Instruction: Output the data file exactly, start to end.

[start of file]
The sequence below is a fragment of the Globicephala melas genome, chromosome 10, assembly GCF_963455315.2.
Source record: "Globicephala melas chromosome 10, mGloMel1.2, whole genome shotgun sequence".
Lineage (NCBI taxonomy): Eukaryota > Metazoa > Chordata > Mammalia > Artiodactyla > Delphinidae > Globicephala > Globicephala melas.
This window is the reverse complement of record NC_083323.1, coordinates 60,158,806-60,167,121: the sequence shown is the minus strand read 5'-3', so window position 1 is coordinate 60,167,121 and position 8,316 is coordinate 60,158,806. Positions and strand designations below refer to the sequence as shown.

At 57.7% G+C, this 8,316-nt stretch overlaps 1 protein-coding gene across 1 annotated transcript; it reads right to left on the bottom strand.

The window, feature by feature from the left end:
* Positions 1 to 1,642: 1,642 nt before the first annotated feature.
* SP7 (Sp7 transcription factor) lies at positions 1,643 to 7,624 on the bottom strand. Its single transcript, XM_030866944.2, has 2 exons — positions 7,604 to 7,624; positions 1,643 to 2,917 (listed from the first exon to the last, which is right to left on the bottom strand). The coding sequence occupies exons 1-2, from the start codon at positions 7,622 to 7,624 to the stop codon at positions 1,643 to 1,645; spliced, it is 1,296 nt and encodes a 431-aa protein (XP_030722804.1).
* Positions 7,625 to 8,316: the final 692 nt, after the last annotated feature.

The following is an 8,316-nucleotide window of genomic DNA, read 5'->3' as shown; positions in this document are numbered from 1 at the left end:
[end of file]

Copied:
The sequence below is a fragment of the Globicephala melas genome, chromosome 10, assembly GCF_963455315.2.
Source record: "Globicephala melas chromosome 10, mGloMel1.2, whole genome shotgun sequence".
Lineage (NCBI taxonomy): Eukaryota > Metazoa > Chordata > Mammalia > Artiodactyla > Delphinidae > Globicephala > Globicephala melas.
This window is the reverse complement of record NC_083323.1, coordinates 60,158,806-60,167,121: the sequence shown is the minus strand read 5'-3', so window position 1 is coordinate 60,167,121 and position 8,316 is coordinate 60,158,806. Positions and strand designations below refer to the sequence as shown.

At 57.7% G+C, this 8,316-nt stretch overlaps 1 protein-coding gene across 1 annotated transcript; it reads right to left on the bottom strand.

The window, feature by feature from the left end:
* Positions 1 to 1,642: 1,642 nt before the first annotated feature.
* SP7 (Sp7 transcription factor) lies at positions 1,643 to 7,624 on the bottom strand. Its single transcript, XM_030866944.2, has 2 exons — positions 7,604 to 7,624; positions 1,643 to 2,917 (listed from the first exon to the last, which is right to left on the bottom strand). The coding sequence occupies exons 1-2, from the start codon at positions 7,622 to 7,624 to the stop codon at positions 1,643 to 1,645; spliced, it is 1,296 nt and encodes a 431-aa protein (XP_030722804.1).
* Positions 7,625 to 8,316: the final 692 nt, after the last annotated feature.

The following is an 8,316-nucleotide window of genomic DNA, read 5'->3' as shown; positions in this document are numbered from 1 at the left end: